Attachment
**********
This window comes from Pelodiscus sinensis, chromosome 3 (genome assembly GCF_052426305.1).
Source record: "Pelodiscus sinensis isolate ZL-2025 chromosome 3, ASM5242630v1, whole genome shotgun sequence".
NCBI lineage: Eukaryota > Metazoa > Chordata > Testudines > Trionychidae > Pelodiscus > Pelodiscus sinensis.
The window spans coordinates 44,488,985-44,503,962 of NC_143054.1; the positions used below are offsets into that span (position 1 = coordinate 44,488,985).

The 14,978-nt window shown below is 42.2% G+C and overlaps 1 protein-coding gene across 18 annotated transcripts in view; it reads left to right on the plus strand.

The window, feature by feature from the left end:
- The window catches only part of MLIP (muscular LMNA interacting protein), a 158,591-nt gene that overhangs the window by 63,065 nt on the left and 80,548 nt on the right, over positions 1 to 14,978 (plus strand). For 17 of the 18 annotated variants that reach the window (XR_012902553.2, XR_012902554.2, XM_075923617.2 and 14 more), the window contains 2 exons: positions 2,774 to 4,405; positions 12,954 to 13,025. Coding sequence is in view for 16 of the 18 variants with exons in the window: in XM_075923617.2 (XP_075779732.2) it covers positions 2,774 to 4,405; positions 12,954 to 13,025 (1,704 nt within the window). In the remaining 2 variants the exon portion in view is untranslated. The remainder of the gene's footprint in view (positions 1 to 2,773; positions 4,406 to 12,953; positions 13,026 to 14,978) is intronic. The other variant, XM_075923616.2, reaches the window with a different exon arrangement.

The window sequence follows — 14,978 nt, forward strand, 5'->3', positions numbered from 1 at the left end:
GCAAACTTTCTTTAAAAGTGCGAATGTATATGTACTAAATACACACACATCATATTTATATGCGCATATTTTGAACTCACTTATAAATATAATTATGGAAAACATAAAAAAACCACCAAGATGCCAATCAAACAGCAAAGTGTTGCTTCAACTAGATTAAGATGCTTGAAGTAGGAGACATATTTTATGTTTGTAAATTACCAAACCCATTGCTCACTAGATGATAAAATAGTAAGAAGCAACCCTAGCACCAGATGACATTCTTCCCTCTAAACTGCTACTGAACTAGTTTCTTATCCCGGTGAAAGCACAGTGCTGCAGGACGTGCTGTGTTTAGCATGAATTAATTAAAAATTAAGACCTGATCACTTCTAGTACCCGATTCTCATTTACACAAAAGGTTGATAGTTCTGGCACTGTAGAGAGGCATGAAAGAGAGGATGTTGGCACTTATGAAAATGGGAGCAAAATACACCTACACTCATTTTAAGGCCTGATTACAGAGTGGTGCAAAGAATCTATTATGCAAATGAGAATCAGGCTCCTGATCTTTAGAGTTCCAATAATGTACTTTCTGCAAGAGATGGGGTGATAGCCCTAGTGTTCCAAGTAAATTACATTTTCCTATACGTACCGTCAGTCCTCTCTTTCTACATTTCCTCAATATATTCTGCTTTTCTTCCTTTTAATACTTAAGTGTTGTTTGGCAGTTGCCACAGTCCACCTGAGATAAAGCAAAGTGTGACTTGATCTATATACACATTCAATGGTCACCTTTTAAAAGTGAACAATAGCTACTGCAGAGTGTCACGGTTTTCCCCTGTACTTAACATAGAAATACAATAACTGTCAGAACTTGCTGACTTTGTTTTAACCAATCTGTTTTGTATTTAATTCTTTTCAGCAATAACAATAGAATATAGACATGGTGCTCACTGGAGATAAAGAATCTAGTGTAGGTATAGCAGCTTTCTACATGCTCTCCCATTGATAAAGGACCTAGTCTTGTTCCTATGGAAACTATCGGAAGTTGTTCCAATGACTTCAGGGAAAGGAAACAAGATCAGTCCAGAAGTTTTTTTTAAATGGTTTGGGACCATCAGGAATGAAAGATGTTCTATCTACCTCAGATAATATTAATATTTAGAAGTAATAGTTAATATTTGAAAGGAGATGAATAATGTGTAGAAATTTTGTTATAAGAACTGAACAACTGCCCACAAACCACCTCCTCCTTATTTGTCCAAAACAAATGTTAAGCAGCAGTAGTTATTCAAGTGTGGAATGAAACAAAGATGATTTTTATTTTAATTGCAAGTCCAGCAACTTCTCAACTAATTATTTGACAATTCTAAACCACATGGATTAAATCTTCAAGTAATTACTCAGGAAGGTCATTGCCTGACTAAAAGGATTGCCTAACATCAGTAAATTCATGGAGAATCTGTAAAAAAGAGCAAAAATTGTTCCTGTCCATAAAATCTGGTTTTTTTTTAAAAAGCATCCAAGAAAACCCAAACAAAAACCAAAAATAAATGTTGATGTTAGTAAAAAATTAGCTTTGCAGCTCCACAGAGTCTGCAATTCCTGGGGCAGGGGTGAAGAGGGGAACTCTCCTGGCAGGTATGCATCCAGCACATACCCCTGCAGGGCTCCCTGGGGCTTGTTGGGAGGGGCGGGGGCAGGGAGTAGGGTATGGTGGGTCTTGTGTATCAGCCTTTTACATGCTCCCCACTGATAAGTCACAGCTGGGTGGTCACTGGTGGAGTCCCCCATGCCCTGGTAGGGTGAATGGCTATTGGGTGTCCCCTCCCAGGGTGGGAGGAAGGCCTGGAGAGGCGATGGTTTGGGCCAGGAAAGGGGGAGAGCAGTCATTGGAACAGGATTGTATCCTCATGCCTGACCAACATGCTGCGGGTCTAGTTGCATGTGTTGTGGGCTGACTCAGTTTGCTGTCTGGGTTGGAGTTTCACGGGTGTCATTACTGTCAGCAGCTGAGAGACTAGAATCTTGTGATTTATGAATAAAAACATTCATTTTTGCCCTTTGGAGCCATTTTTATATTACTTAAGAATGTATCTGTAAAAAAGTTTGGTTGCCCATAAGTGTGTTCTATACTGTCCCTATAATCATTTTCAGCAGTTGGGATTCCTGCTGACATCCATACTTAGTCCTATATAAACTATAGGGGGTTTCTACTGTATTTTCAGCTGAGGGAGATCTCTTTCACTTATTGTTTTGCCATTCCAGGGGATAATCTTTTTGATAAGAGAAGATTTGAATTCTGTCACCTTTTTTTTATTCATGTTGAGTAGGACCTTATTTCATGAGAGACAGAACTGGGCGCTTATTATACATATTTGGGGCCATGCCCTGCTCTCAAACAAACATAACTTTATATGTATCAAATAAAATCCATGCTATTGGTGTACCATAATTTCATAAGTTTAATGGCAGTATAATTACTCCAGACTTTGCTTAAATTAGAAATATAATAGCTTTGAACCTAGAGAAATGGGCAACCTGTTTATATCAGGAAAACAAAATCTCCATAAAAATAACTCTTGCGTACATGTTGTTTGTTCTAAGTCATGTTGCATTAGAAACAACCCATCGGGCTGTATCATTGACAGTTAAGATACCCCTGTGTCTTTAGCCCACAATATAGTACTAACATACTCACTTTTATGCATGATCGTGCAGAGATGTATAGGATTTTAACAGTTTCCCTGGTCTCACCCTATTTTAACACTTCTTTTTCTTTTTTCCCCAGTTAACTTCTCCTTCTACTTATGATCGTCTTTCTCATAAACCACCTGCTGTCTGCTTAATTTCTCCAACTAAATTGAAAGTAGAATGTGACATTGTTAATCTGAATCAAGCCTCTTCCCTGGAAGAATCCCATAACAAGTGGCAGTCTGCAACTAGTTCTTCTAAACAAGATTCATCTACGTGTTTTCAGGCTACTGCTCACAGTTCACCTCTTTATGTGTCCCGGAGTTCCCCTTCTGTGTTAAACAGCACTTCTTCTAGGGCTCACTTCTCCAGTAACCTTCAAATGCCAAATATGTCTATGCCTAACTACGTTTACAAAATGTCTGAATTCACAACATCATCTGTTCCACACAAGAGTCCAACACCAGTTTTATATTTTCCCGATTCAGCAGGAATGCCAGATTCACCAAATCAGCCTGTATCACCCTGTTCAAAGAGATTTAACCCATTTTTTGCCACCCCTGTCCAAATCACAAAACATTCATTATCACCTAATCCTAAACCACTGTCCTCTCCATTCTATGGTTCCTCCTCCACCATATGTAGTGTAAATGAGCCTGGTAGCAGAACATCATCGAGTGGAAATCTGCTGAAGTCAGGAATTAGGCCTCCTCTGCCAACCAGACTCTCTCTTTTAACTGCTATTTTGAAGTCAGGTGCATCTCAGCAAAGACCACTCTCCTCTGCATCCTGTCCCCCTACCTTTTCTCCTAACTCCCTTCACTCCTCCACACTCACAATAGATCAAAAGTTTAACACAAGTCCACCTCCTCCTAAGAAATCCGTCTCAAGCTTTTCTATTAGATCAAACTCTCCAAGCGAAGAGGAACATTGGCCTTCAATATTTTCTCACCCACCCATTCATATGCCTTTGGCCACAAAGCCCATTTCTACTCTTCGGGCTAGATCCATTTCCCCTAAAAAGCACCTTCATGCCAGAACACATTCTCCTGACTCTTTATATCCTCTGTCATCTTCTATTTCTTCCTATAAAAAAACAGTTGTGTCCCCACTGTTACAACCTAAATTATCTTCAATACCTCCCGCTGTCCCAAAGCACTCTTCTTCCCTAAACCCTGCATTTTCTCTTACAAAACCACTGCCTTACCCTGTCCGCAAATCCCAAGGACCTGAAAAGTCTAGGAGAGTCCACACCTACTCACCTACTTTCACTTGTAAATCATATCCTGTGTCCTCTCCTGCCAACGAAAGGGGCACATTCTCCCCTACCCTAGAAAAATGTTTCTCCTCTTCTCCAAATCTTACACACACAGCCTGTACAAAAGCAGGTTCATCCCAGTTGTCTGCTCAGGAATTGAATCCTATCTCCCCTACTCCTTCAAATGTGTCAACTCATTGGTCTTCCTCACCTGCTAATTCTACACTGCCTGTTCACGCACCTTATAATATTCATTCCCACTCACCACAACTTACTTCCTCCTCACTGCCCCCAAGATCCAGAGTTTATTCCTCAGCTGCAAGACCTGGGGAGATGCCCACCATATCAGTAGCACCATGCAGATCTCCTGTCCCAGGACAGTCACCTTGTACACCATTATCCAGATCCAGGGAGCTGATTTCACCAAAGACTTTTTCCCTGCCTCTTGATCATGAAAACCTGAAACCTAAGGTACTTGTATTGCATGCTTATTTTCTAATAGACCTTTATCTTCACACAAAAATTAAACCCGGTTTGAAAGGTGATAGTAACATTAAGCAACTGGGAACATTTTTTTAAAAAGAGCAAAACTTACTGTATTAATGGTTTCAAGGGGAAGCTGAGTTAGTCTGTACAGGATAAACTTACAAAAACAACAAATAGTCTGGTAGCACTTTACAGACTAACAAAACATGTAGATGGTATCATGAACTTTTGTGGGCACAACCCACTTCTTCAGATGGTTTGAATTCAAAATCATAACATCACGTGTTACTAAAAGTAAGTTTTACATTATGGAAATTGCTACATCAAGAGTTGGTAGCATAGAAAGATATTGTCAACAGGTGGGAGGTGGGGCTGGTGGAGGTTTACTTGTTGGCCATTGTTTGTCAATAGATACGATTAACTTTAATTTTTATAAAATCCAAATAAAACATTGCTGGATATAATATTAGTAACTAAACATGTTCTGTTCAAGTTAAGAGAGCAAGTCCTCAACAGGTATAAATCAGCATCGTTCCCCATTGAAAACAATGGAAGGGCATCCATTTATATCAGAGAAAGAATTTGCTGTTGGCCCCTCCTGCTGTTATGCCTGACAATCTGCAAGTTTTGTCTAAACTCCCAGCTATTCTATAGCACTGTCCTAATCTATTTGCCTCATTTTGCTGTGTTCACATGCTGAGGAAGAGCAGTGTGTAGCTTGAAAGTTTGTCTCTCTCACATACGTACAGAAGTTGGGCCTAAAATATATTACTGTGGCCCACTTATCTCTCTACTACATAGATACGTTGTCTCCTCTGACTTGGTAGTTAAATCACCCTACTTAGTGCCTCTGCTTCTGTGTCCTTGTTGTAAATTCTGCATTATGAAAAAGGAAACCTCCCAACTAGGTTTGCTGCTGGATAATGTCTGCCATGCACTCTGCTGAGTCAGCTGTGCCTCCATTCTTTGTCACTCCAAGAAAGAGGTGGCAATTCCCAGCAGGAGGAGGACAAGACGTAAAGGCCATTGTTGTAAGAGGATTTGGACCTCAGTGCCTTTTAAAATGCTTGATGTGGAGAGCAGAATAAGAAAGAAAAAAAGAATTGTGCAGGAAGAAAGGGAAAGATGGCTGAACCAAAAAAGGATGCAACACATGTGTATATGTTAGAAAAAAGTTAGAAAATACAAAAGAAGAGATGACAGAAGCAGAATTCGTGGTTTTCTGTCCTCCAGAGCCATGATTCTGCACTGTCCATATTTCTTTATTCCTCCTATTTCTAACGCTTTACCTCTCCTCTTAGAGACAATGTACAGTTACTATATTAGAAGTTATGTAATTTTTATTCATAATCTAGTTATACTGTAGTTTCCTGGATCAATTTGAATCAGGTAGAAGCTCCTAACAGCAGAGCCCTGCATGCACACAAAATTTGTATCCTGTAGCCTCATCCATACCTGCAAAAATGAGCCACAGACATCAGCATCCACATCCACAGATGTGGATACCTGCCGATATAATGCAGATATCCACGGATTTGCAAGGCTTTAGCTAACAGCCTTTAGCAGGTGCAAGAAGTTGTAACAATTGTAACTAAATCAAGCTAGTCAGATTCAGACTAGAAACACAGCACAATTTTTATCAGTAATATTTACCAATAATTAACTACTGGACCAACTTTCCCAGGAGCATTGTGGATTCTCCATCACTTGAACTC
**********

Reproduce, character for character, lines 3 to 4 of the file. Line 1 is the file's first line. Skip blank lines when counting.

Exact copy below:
NCBI lineage: Eukaryota > Metazoa > Chordata > Testudines > Trionychidae > Pelodiscus > Pelodiscus sinensis.
The window spans coordinates 44,488,985-44,503,962 of NC_143054.1; the positions used below are offsets into that span (position 1 = coordinate 44,488,985).